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Jeff, you fixed the problem with a few users deleting more aggressively than the broad consensus would have it, but you may have introduced a "Can we encourage more deleting" problem parallel to the problem we currently have closing bad questions (and I don't mean just the "fun" and "subjective" ones, either). I'm waiting to see if this makes the "You can't [close|delete] this, it isn't t any worse than [execrable example]" problem worse. My money is on "Yes". –  dmckee May 26 '10 at 8:57
Jeff, you have turned down the throttle on delete. You haven't changed the 10K tools for collaborating on deletion. So, I'm concerned that the tools will clog with 1-vote posts, and the broken windows will multiply. I suppose we'll all see. –  Rosinante May 26 '10 at 12:05
@Jeff "Fix" in the sense of "hack" - yes. –  nb69307 May 26 '10 at 15:44
There'll be no fix 'till redirection happens on merges. This is just trading one problem for another... –  Shog9 May 26 '10 at 15:47
@Jeff: I assume that in the long run those changes will simply result in almost nothing getting deleted anymore. As I see it, the appeal of deleting was always that you actually could get something done. You voted, bad posts disappeared and the list of question with pending delete votes got shorter. You got the feeling of actually cleaning up the site. Throwing in your petty three delete votes against a constant stream of noise questions just feels futile. So you wonder why you should do this work if it wont make any noticeable difference. –  sth May 26 '10 at 16:11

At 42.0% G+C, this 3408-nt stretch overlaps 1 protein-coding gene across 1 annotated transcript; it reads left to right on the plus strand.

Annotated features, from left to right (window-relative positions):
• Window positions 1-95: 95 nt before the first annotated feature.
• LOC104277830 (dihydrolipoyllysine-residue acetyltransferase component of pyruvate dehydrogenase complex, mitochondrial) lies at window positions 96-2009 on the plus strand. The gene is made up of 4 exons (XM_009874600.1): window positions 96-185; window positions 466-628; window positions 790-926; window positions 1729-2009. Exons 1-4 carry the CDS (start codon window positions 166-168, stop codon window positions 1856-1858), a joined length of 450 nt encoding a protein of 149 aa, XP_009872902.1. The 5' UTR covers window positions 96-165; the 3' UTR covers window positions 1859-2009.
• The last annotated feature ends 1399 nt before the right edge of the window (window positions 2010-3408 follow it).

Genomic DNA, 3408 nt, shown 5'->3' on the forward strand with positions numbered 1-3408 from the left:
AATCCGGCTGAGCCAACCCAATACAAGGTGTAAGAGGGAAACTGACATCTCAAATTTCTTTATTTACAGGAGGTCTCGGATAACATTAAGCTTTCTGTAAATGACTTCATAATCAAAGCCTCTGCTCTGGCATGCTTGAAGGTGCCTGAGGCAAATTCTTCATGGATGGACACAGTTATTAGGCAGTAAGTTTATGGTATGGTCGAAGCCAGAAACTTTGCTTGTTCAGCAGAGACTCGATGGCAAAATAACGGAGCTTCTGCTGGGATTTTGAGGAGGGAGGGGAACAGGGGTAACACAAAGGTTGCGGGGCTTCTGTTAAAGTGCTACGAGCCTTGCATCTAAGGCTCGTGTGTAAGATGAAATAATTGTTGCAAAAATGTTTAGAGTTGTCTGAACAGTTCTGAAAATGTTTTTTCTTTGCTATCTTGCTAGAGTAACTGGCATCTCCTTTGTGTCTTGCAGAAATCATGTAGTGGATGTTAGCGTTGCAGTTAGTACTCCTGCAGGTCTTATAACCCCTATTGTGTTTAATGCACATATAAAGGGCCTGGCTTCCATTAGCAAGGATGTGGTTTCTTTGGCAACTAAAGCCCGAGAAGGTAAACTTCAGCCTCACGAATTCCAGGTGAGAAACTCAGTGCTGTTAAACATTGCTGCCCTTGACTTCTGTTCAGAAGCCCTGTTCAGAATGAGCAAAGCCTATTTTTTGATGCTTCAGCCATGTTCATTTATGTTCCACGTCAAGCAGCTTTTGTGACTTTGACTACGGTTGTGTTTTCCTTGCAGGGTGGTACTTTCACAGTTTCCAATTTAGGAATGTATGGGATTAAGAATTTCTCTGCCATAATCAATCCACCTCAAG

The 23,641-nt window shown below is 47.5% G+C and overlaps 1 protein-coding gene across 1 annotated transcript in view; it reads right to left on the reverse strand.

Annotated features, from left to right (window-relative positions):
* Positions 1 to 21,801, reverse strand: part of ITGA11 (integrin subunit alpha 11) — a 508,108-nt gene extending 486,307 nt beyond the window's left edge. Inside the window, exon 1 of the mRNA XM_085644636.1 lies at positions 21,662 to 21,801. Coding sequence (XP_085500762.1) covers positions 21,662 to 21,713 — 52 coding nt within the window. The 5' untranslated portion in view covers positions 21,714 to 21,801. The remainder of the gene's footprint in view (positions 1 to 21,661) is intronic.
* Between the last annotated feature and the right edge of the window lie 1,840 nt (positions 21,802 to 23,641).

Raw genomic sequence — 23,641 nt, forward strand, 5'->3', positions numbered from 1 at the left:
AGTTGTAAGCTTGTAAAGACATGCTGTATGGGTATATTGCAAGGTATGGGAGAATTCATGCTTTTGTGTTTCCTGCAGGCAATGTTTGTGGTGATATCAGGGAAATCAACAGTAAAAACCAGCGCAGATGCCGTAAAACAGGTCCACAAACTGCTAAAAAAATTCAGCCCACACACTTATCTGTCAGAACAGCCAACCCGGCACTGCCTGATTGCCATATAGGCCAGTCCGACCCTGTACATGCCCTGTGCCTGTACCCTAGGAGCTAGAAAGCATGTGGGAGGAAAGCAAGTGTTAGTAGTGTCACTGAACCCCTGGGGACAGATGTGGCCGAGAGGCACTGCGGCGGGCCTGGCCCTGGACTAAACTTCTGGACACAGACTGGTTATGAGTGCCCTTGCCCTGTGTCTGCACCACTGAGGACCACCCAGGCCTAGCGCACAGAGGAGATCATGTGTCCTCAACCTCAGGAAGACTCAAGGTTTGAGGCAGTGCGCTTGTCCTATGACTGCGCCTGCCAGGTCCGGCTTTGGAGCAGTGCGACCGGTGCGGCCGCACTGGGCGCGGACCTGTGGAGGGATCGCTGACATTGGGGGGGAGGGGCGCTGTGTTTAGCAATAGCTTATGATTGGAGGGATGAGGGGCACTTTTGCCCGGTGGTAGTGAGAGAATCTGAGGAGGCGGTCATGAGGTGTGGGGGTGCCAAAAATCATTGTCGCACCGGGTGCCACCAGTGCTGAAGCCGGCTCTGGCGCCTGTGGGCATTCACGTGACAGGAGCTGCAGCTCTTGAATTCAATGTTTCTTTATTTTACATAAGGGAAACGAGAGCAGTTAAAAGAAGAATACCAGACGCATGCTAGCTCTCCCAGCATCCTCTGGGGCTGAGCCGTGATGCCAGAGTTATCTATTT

This is a bit like saying you "fixed" the problem of high fuel costs by limiting every driver's top speed to 40 kph and requiring an extra passenger for every 10 km of distance. I believe that the purpose of this question was to suggest (or at least discuss) ways to improve the situation without the knee-jerk politician's syllogism. –  Aarobot May 26 '10 at 16:35
+1, I liked your fix and am happy about it, but still think there are more options to look into in regards to migration. –  Lance Roberts May 26 '10 at 17:10
I don't know how to make it simpler to collaborate on migrations, but there has to be a way. The hardest part (for me) is fining two socks close enough in color to make a pair. –  Tim Post Jun 26 '10 at 13:36
@Tim why fine a sock? Did it cross the road? –  Rosinante Jun 27 '10 at 2:32